The Minimum Legal Alcohol Drinking Age. History, Effectiveness, and Ongoing Debate
Minimum legal alcohol drinking age (MLDA) laws provide an example of how scientific research can support effective public policies. Between 1970 and 1975, 29 U.S. Federal States lowered their MLDAs; subsequently, scientists found that traffic crashes increased significantly among teenagers.
Alcohol use among youth is related to many problems, including traffic crashes, drownings, vandalism, assaults, homicides, suicides, teenage pregnancies, and sexually transmitted diseases.
Research has demonstrated the effectiveness of a higher MLDA in preventing injuries and deaths among youth. Despite laws prohibiting the sale or provision of alcohol to people under age 21, minors can easily obtain alcohol from many sources.
Increased MLDA enforcement levels and deterrents for adults who might sell or provide alcohol to minors can help prevent additional injuries and deaths among youth.
Effectiveness of the MLDA
Reductions in Alcohol Use
Following the end of Prohibition, each State developed its own set of policies to regulate the distribution, sale, and consumption of alcohol. In addition to the MLDA, examples of other alcohol control policies include excise taxes, restrictions on hours and days of sales, and server training. Many of these other alcohol policies have only recently been evaluated (see Toomey et al. 1994 for a review of the research literature). Of all the alcohol control policies, MLDA policy has been the most studied. Since the 1970’s, at least 70 studies have explicitly examined the effects of either increases or decreases in the MLDA, with some studies using more robust research designs than others.
MLDA policies may have been evaluated sooner and more often for a variety of reasons, including:
- A growing concern about youth driving under the influence of alcohol;
- Availability of archived, time-series data on traffic crashes;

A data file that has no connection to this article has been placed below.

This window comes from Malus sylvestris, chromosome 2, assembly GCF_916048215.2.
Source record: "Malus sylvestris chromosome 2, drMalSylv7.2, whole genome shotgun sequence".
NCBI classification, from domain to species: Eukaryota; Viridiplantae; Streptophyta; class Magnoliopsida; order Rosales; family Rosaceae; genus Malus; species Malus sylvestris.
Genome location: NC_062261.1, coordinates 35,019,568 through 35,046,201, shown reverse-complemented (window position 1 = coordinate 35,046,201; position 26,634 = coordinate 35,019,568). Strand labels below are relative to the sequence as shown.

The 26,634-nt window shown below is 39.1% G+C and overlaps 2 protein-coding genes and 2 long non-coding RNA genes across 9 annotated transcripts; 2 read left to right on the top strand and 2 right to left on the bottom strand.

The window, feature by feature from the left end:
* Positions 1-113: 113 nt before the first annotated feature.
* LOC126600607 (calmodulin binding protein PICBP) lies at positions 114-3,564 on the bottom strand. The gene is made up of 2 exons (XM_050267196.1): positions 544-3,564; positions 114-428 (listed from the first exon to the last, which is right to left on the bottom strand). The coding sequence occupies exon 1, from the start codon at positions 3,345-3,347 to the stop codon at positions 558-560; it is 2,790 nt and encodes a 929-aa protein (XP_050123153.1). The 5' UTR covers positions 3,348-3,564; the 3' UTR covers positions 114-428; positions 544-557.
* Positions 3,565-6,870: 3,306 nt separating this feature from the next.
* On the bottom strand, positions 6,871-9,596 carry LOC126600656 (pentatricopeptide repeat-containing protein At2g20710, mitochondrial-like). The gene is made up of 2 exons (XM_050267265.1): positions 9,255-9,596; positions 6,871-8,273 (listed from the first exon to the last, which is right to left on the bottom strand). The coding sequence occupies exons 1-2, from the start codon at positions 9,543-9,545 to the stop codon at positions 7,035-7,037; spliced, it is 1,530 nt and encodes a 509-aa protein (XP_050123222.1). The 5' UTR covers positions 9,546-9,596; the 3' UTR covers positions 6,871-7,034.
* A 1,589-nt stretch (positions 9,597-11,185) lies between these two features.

- The fact that many States first lowered, then raised, their MLDA’s; and
- Preliminary research showing the large effects of changes in MLDA’s.
MLDA laws have been evaluated mostly in terms of how changing the MLDA affects rates of alcohol use and traffic crashes among youth.
When youth consumes alcohol, it is mostly beer. As a result, reduced rates of alcohol use among youth after the MLDA was increased were primarily evident in decreased rates of beer consumption (Berger and Snortum 1985). Rates of wine and distilled spirits use among youth did not change dramatically following the rise in the MLDA (Barsby and Marshall 1977; Smart 1977).
Opponents of the age-21 MLDA theorized that even if a higher MLDA reduced alcohol use among minors, alcohol consumption rates and alcohol-related problems would surge among those age 21 and older. In other words, opponents believed that a “rubber band” effect would occur: When youth turned 21, they would consume alcohol to “make up for lost time” and thus use alcohol at higher rates than they would had they been allowed to consume alcohol at an earlier age. A study by O’Malley and Wagenaar (1991), however, refutes this theory. Using a national probability sample, O’Malley and Wagenaar found that the lower rates of alcohol use due to a high legal alcohol drinking age continued even after youth turned 21.
Although the MLDA’s effect on youth alcohol consumption is important, a key consideration is whether the MLDA ultimately affects the rates of alcohol-related problems.